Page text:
- MoneyGram and Stellar have teamed up to make blockchain payments.
- Stellar, a Ripple competitor, employs USDC for transactions.
- In the fourth quarter of 2021, the integration will go online.
Moneygram payments can also be settled in near-real time. The solution will go online this year, with a global rollout scheduled for 2022.
Moneygram isn’t a blockchain newbie. It inked a partnership with Ripple in 2019 under which Ripple will invest $50 million in the startup.
Moneygram also embraced Ripple’s On Demand Liquidity (ODL) foreign exchange solution, which employs the XRP cryptocurrency as an intermediary token.
Moneygram eventually stopped the agreement in February 2021 after the SEC sued Ripple, saying that the XRP cryptocurrency constitutes a security breach.
Ripple reported a few weeks later that the agreement had been mutually terminated. Moneygram had used Ripple’s solution to process billions of dollars in transfers, according to Ripple.
CEO and Executive director of stellarorg Denelle Dixon summed up the whole partnership fundamentals in a series of tweets.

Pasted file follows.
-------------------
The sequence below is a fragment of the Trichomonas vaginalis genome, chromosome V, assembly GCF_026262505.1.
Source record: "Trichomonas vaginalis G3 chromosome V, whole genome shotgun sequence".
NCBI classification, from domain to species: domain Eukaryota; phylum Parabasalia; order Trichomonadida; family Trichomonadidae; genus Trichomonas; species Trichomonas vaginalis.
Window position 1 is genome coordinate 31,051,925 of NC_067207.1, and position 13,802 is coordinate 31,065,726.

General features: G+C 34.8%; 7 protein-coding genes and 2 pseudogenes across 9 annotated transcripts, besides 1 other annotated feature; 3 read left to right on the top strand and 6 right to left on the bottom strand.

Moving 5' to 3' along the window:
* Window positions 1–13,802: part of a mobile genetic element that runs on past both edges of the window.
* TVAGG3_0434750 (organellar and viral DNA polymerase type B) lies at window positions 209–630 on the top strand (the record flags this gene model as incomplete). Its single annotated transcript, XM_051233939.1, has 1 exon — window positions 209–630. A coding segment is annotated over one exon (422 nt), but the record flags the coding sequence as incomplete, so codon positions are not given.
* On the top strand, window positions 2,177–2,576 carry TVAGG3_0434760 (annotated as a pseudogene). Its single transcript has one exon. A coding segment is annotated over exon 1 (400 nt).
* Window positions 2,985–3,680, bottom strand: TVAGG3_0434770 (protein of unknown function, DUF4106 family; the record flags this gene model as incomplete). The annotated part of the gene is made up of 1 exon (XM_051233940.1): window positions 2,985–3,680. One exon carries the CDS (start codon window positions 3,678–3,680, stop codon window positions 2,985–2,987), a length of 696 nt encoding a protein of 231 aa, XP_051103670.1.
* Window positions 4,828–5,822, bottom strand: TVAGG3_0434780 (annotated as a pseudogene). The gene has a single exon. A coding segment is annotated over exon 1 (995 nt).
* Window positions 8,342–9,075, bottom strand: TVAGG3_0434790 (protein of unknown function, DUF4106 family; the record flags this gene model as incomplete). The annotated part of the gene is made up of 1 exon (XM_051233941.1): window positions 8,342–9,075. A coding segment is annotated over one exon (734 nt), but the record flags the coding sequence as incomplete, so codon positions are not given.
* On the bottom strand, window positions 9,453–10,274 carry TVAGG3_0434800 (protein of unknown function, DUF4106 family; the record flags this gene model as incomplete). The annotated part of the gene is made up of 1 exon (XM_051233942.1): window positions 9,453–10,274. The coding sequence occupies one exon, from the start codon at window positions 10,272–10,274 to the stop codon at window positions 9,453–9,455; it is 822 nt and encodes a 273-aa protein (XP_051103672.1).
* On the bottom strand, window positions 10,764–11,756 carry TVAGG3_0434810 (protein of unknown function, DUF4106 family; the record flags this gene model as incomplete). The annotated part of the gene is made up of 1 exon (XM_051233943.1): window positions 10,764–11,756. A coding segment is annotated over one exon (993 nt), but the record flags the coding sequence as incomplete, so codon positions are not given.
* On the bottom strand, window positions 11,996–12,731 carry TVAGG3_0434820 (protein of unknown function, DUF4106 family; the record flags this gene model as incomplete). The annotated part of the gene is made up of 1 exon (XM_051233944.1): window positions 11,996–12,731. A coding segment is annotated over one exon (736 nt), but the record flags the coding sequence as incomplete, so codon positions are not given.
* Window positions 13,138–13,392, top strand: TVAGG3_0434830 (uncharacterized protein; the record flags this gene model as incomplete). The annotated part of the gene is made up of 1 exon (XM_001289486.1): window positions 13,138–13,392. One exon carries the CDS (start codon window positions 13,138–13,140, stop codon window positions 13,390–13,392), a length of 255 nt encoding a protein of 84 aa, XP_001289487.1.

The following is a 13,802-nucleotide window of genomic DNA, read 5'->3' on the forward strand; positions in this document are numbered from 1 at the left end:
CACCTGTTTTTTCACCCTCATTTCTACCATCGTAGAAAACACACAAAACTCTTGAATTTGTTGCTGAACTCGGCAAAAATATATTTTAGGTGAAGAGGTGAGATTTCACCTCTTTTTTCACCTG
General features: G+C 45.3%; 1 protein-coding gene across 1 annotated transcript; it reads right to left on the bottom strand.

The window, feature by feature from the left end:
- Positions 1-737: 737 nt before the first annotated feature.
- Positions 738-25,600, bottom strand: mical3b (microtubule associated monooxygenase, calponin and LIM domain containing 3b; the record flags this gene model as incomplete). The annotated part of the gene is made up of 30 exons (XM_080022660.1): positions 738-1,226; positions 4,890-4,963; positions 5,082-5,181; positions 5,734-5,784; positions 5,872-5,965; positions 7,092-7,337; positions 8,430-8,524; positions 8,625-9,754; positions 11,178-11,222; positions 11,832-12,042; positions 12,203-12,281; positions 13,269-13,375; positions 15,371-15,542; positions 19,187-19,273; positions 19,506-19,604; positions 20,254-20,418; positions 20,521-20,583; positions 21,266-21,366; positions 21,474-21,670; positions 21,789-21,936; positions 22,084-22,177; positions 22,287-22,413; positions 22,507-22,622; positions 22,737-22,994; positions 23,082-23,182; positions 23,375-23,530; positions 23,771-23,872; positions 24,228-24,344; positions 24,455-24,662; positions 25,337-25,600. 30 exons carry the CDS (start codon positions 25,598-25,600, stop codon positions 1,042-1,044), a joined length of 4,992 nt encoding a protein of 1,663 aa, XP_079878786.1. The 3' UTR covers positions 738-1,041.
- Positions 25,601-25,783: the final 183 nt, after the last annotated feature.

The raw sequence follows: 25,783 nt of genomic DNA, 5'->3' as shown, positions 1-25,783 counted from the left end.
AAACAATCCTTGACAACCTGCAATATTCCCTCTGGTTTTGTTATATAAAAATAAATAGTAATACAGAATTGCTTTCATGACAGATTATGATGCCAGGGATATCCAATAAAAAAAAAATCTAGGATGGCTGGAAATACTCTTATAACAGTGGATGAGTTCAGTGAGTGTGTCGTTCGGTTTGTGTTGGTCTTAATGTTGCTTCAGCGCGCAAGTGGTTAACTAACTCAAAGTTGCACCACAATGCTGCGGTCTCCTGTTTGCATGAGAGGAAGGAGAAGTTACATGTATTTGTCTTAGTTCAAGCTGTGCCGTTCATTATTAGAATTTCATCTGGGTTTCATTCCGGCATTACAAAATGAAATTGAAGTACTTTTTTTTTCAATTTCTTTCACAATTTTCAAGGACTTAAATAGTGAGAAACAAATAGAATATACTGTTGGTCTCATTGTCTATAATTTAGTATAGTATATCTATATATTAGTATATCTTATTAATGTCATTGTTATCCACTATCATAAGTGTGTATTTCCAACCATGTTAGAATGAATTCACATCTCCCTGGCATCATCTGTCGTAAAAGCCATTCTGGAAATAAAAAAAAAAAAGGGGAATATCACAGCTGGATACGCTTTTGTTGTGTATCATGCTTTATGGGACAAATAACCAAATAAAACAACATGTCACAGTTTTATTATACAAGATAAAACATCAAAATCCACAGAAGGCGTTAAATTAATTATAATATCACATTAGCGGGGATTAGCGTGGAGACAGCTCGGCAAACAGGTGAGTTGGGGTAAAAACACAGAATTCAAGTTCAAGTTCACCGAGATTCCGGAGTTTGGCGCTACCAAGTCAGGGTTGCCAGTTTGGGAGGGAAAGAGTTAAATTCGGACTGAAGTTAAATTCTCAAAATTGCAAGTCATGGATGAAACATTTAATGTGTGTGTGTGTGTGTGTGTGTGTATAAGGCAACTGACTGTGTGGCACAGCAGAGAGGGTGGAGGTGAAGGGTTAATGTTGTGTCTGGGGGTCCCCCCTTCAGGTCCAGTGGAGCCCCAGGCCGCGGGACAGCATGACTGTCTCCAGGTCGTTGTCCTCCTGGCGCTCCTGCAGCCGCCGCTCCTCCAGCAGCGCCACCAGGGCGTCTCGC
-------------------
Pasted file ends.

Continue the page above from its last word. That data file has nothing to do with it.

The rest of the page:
She also wrote that cash users will get to convert their whole cash into USDC.
Meanwhile, Jed McCaleb, who was also a co-founder of Ripple but had a tumultuous relationship with the company, established Stellar.
“Huge step forward for the Stellar ecosystem! This makes so many things possible,” McCaleb wrote in a tweet.
According to an Observer article, the feud stemmed from McCaleb’s attempt to sell Ripple to Stripe on his own in 2013.
In related developments, Bloomberg reported earlier this year that Stellar was considering acquiring Moneygram.
“As crypto and digital currencies rise in prominence, we’re especially optimistic about the potential of stablecoins as a method to streamline cross-border payments.” he further added.
IBM’s IBM World Wire product had previously partnered with Stellar for cross-border payments. In May of this year, though, Stellar experienced a two-hour outage.
Jesse Lund, the former banker who managed the IBM project, abruptly left a few weeks later. World Wire was quietly abandoned by IBM.
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